Germany: Study reveals huge gap between collectively agreed and usual weekly working time

Data produced by the German Federal Statistical Office and the Federal Institute for Occupational Safety and Health show substantial differences, across and between sectors, in working time that has been collectively agreed and in actual working time. The data also reveal that in general people working longer hours are more likely to report negative health problems.

Introduction

In the past few years, standard daily working time in Germany has been the subject of strong public policy debate. Employers have called for more flexibility and for a standard weekly working time, rather than a statutory eight-hour day, while trade unions have backed the eight-hour day and demanded more autonomy in determining working time.

A 2016 Eurofound study on working time categorises Germany as having a ‘negotiated working time regime’, meaning that working time standards are set mainly by bargaining at sectoral or establishment level. The study found that, in negotiated working time regimes, agreed weekly working time tends to be shorter and the difference between the agreed and the usual working time (termed ‘working time drift’) tends to be lower than in regimes where the social partners play a lesser role in negotiations.

This article gives some evidence of the working time drift in Germany based on data from the Federal Institute for Occupational Safety and Health (BAuA) and the Federal Statistical Office (Destatis). It shows that:

  • usual working hours (for both full-time and part-time workers) differ from agreed hours in two ways (longer or shorter average weekly working hours);
  • if only full-time workers are considered, large differences between agreed and usual working time can be seen.

The findings indicate that the negotiated working time regime already provides broad room for manoeuvre and that, due to the decrease in agreement coverage, the setting of working time is more individualised.

Legal background

The German Working Time Act (ArbZG) takes into consideration the legal status of particular ‘special’ groups of employees and gives a strong role to the collective bargaining partners. As a result, several variations in working time are possible.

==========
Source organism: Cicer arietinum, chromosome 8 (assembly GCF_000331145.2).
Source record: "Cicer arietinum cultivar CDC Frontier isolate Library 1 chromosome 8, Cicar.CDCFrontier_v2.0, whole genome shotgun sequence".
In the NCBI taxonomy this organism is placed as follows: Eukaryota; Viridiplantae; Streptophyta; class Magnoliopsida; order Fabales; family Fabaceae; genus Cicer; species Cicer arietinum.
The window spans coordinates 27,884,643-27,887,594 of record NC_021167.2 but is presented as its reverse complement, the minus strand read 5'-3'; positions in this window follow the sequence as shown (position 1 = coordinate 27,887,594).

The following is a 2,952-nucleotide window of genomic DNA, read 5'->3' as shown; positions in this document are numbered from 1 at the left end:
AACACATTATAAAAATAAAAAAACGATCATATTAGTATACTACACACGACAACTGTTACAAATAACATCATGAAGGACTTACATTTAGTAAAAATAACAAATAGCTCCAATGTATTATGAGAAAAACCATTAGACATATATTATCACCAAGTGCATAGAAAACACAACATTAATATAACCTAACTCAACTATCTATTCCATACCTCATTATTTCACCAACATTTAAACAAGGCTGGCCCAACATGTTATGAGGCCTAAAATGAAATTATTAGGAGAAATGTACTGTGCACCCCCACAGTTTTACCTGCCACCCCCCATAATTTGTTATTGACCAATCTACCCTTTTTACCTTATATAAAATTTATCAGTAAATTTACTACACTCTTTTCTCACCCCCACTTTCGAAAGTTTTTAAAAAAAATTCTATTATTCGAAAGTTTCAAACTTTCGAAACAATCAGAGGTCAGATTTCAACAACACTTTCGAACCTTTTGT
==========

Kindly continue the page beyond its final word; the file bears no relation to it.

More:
The ArbZG covers workers and trainees in vocational training, but excludes managers who are paid more than the amount set out in the collectively agreed pay scale, self-employed workers, civil servants and clergy. Civil servants are instead covered by rules issued by their federal employer and by each of the 16 Länder; ministers are covered by the unilateral ordinances of the Protestant and Catholic Churches. Special regulations cover (cross-border) transport:

  • seafarers are covered by supranational regulations;
  • workers in road transport are covered by EU law;
  • workers in air transport are covered by a German ordinance;
  • workers in inland waterways are covered by collective agreements.

The ArbZG contains opt-outs for on-call work (such as that found in the health sector and emergency services) and for agriculture (animal production). In addition, the social partners – and, by means of an opening clause, works council and management at establishment level – may deviate from the ArbZG by settling agreements on:

  • working time;
  • overtime and the reference period for balancing out overtime;
  • rest periods and breaks;
  • the location of working time.

If a collective agreement is not applied and there is no works council, the employer may turn to the authorities for authorisation to deviate from the ArbZG. This will be granted in cases of urgency. In any of these cases, the individual worker has to consent, in writing, to the working time and to any changes to it.

The ArbZG stipulates an eight-hour day, which can be extended to 10 hours if adjusted over a period of six months (the Working Time Directive specifies four months). As Saturday is a working day, weekly hours can potentially reach a maximum of 60 hours even though the Working Time Directive gives 48 hours as a limit.

During the 1970s to 1990s, trade unions achieved substantial reductions in weekly working hours by collective bargaining; however, agreed hours have been stable for more than a decade although they have increased for civil servants.

Evidence on collectively agreed and usual working time

The 2016 national report on safety and health at work by the BAuA is based on working time data from its new panel survey on working time. The data have some limitations because the survey focused on the health impact of standard working time settings and therefore excludes workers on very short part-time contracts working less than 10 hours per week. According to the micro census, these workers account for 4.8% of all workers. However, BAuA includes self-employed workers who are not covered by the ArbZG. The first survey was run in 2015 and covered employees (n = 20,030) aged 15 or older who pursued gainful employment of at least 10 hours per week; self-employed workers, civil servants, working family members, trainees, university students with an employment contract and those in mandatory internships were excluded.